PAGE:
She led him away to a tomb. She sat down on it, pulled him down in front of her and laid his bead on her lap. She sat and caressed him, while he wept.
He was like some one waking from a nightmare.
“Why am I weeping?” he asked himself. “Oh, I know; I had such a terrible dream. But it is not true. She is alive. I have not killed her. So foolish to weep for a dream.”
Gradually everything grew clear to him; but his tears continued to flow. She sat and caressed him, but he wept still for a long time.
“I feel such a need of weeping,” he said.
Then he looked up and smiled. “Is it Easter now?” he asked.
“What do you mean by now?”
“It can be called Easter, when the dead rise again,” he continued. Thereupon, as if they had been intimate many years, he began to tell her about the Spirit of Fasting and of his revolt against her rule.
“It is Easter now, and the end of her reign,” she said.
But when he realized that Edith was sitting there and caressing him, he had to weep again. He needed so much to weep. All the distrust of life which misfortunes had brought to the little Vaermland boy needed tears to wash it away. Distrust that love and joy, beauty and strength blossomed on the earth, distrust in himself, all must go, all did go, for if was Easter; the dead lived and the Spirit of Fasting would never again come into power.
THE LEGEND OF THE BIRD’S NEST
Hatto the hermit stood in the wilderness and prayed to God. A storm was raging, and his long beard and matted hair waved about him like weather-beaten tufts of grass on the summit of an old ruin. But he did not push his hair out of his eyes, nor did he tuck his beard into his belt, for his arms were uplifted in prayer. Ever since sunrise he had raised his gnarled, hairy arms towards heaven, as untiringly as a tree stretches up its branches, and he meant to remain standing so till night. He had a great boon to pray for.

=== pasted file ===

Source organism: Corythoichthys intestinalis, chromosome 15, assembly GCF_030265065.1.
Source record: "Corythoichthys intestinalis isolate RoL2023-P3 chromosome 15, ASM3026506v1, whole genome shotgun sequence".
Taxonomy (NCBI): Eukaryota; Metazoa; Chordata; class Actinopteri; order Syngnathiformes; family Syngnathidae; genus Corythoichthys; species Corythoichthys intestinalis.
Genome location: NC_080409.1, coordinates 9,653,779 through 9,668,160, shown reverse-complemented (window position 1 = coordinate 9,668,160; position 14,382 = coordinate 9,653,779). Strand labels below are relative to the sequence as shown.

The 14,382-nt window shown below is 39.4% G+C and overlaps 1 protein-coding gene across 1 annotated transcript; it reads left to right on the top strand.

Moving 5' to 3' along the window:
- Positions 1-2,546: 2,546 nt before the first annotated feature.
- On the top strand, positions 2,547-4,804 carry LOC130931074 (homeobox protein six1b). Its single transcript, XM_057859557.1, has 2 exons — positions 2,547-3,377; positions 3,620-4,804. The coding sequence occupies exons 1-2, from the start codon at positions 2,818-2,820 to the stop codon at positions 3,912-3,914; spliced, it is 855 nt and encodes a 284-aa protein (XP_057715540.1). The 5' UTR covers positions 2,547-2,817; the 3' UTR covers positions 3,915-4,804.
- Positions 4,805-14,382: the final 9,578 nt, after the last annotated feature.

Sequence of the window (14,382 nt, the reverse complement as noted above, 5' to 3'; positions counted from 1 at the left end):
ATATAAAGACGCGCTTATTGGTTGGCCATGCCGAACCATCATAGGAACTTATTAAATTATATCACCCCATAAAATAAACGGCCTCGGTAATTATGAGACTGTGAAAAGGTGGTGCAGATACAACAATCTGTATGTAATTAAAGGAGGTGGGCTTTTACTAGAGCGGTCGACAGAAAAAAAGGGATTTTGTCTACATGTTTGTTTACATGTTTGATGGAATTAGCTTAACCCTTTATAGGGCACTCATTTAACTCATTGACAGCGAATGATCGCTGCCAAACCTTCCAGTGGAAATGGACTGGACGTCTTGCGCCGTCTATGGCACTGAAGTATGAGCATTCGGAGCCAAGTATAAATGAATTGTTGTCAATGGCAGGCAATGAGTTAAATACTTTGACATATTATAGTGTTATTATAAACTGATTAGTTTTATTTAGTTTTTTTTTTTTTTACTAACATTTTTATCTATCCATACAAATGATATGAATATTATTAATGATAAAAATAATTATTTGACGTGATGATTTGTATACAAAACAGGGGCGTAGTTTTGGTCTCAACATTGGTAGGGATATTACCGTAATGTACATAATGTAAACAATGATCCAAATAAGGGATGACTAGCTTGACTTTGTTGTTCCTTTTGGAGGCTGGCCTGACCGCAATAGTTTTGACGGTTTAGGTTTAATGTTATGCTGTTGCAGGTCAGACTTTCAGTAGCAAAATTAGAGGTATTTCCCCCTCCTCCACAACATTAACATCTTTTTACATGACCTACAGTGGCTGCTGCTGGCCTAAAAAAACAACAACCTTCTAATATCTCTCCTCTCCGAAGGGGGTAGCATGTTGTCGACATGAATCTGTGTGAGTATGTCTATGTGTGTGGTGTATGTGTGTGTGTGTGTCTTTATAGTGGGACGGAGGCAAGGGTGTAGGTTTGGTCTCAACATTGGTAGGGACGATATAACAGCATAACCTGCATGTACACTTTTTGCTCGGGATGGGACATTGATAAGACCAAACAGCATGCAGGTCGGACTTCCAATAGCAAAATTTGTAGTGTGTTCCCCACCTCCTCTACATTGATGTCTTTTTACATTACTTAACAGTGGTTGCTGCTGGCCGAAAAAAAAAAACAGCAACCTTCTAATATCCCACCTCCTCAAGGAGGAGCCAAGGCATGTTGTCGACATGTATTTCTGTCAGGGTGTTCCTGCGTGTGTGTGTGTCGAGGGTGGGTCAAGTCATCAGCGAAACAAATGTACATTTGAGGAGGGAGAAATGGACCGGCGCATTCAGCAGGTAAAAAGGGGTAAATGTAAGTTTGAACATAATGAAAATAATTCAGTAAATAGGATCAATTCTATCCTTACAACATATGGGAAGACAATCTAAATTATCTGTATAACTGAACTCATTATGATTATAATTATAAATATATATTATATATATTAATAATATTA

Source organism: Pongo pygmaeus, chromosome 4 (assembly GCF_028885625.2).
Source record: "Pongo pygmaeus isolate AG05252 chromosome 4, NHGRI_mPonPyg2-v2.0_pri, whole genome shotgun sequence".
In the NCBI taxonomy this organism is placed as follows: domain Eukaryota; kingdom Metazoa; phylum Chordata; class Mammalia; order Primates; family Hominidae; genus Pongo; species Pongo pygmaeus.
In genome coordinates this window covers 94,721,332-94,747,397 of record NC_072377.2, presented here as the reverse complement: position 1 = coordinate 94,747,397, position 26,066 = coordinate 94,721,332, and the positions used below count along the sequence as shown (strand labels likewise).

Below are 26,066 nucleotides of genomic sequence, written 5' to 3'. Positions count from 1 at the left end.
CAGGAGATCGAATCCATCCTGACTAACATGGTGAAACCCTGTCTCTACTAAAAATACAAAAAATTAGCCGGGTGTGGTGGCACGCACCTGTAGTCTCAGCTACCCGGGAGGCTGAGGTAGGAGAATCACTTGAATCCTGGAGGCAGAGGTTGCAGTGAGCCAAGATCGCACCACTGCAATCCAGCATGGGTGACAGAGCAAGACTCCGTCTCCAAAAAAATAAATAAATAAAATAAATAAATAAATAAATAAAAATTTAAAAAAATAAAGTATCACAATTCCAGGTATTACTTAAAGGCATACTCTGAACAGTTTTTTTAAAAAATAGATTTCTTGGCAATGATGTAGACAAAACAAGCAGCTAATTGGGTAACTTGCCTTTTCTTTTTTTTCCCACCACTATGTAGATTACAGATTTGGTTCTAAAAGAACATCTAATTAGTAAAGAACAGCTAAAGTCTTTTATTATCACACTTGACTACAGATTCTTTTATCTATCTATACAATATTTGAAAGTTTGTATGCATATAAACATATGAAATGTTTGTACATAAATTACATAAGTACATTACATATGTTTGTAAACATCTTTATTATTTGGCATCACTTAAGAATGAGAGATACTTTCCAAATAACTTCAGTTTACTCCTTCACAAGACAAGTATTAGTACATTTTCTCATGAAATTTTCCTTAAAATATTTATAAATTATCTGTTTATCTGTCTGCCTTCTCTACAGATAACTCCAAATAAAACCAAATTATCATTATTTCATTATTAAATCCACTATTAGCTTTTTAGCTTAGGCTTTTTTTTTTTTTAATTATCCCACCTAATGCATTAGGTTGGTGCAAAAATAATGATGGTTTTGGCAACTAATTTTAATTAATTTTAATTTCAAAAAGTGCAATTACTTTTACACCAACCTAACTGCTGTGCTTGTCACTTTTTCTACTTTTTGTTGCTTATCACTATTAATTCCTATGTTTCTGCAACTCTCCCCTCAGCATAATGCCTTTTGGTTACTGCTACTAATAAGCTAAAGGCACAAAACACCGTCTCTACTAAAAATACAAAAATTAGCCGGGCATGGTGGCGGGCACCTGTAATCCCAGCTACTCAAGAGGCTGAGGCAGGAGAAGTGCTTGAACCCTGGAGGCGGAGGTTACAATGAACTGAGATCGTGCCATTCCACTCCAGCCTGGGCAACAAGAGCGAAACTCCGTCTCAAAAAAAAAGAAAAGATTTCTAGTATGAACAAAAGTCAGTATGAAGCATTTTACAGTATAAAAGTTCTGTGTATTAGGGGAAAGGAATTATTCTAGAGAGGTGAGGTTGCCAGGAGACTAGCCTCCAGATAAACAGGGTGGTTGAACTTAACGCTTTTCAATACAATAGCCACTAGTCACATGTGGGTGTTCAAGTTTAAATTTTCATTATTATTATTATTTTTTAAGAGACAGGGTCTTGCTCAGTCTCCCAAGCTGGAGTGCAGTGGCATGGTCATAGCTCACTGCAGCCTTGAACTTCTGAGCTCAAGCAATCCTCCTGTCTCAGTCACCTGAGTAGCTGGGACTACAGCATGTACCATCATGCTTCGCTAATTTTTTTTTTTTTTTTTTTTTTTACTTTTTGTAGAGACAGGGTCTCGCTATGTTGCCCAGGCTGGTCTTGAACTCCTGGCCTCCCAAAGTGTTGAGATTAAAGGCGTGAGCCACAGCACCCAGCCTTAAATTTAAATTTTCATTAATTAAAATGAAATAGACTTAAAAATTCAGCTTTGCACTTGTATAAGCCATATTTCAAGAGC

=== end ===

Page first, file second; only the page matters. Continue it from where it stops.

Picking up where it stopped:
He was a man who had suffered much of the world’s anger. He had himself persecuted and tortured, and persecutions and torture from others had fallen to his share, more than his heart could bear. So he went out on the great heath, dug himself a hole in the river bank and became a holy man, whose prayers were heard at God’s throne.
Hatto the hermit stood there on the river bank by his hole and prayed the great prayer of his life. He prayed God that He should appoint the day of doom for this wicked world. He called on the trumpet-blowing angels, who were to proclaim the end of the reign of sin. He cried out to the waves of the sea of blood, which were to drown the unrighteous. He called on the pestilence, which should fill the churchyards with heaps of dead.
Round about stretched a desert plain. But a little higher up on the river bank stood an old willow with a short trunk, which swelled out at the top in a great knob like a head, from which new, light-green shoots grew out. Every autumn it was robbed of these strong, young branches by the inhabitants of that fuel-less heath. Every spring the tree put forth new, soft shoots, and in stormy weather these waved and fluttered about it, just as hair and beard fluttered about Hatto the hermit.